Spreading Depolarization in Small Vessel Disease


There are presently no neuroprotective drugs with efficacy to improve outcomes after lacunar stroke. Fundamental challenges to advancing treatment of lacunar stroke are its heterogeneity in terms of cause, pathology, and the lack of mechanistic endpoints in clinical studies. Mechanistic endpoints, necessary for appropriate targeting of treatment, have been lacking due to our limited ability to validate and monitor relevant pathologic processes in clinical populations. Nonetheless, understanding the mechanisms contributing to neuronal and vascular disruption and developing mechanistic endpoints on the basis of this understanding holds great promise to unravel the heterogeneity of lacunar stroke, assign treatments appropriately, and detect significant treatment effects when they exist. Spreading depolarizations are a pathology of cerebral gray matter that originate spontaneously in injury foci where they seem to facilitate or even mediate irreversible cellular damage. Whether or not they are deleterious to the tissue seems to be intimately linked to the composition of the brain extracellular microenvironment and to the level of brain perfusion and in consequence brain energy supply. Waves of spreading depolarization propagate away from an injury focus. The spreading depolarization waves can be detected electrophysiologically in these uninjured regions where they appear to be relatively harmless In contrast to the deleterious effects in injured areas. These remarkable features suggest that spreading depolarizations could be used as a mechanistic endpoint in clinical studies of SVD to detect lesion progression. Nevertheless, the first step and the purpose of the present grant proposal is to firmly define their role in lesion progression in a relevant animal model for SVD.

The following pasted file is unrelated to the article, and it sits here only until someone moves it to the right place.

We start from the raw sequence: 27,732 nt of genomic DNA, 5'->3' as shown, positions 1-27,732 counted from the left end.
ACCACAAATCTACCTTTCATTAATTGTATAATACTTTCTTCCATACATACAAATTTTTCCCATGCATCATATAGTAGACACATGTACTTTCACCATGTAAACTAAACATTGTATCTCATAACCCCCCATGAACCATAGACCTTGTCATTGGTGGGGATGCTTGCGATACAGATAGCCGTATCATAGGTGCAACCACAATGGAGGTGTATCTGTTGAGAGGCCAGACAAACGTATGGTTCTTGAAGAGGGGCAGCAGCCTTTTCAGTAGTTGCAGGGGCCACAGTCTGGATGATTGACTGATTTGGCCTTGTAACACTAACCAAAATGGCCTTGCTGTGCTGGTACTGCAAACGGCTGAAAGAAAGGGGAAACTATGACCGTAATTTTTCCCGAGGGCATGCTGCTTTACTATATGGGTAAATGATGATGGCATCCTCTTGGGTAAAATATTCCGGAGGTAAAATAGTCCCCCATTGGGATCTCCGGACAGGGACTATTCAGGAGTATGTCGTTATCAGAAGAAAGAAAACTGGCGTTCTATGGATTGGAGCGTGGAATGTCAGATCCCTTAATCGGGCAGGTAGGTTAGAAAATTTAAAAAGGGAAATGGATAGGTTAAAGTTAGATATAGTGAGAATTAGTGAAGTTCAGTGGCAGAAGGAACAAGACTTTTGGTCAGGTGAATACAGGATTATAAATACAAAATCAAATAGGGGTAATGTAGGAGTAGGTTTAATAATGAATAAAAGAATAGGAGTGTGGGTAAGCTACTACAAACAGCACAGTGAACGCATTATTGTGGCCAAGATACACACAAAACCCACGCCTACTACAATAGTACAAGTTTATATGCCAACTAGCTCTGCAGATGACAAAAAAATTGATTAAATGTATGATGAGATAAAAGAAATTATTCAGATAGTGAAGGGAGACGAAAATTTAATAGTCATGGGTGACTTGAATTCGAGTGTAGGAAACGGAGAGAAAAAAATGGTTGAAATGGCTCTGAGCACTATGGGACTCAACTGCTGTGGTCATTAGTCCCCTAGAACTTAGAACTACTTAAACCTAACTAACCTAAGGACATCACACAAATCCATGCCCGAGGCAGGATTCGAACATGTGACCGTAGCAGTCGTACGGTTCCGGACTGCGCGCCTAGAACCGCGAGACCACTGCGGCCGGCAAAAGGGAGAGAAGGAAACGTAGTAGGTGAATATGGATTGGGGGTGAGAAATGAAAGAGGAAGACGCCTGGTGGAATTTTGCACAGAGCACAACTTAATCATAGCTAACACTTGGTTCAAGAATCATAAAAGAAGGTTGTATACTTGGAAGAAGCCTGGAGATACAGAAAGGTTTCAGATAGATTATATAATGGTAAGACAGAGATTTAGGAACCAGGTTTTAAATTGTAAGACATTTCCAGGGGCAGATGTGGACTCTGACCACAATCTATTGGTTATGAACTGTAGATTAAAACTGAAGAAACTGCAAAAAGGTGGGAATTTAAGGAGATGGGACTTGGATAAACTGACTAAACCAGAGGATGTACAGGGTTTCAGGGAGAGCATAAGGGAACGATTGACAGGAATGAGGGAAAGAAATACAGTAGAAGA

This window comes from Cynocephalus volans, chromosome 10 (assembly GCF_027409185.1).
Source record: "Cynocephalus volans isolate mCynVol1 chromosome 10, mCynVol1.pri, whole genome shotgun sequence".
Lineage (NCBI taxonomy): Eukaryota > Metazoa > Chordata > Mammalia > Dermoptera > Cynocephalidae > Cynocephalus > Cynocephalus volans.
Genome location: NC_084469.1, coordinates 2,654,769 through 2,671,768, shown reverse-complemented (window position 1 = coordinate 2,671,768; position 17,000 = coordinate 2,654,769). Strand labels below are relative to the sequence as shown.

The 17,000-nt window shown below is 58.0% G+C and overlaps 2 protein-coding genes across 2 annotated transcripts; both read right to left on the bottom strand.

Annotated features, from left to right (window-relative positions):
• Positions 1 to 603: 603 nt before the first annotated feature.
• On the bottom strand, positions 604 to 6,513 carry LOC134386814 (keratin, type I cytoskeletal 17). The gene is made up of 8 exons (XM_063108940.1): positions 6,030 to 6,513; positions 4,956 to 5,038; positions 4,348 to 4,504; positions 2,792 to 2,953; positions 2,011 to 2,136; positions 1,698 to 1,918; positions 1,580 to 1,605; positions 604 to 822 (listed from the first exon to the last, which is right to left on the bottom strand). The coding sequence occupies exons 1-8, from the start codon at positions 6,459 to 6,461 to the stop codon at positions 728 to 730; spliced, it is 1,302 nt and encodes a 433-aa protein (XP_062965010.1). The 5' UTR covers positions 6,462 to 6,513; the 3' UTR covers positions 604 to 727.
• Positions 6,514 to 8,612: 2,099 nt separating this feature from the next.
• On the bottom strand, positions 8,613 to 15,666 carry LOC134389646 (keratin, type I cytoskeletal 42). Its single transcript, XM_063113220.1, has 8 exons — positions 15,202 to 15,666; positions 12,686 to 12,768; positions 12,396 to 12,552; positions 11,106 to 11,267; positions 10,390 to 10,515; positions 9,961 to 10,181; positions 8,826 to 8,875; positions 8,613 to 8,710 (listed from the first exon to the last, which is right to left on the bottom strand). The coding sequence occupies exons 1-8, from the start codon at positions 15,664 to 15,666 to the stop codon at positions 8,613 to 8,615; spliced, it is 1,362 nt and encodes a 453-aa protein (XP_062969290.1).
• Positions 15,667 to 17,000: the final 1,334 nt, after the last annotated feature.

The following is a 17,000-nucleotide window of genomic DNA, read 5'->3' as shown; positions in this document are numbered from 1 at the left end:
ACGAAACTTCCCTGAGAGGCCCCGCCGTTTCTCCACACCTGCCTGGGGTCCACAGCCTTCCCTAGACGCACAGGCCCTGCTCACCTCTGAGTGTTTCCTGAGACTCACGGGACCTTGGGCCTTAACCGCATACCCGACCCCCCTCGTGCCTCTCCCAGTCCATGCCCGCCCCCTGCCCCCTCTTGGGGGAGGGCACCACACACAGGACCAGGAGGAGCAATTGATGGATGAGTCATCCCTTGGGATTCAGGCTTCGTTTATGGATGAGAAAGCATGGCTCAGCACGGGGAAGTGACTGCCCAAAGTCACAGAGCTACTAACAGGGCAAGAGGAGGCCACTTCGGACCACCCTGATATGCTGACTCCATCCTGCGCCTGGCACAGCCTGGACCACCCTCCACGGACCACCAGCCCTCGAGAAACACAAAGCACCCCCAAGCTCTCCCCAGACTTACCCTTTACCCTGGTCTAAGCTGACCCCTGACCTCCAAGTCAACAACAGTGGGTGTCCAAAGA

Imaging techniques, Animal models, Electrophysiology, Neuroprotection, cerebral blood flow, spreading depression

Call topic


Proposed runtime

2012 - 2015

Project team

Jens Dreier (Coordinator)
Germany (BMBF)
Ulrich Dirnagel
Germany (BMBF)
Alon Friedman
Israel (CSO-MOH)
Brian MacVicar
Canada (CIHR)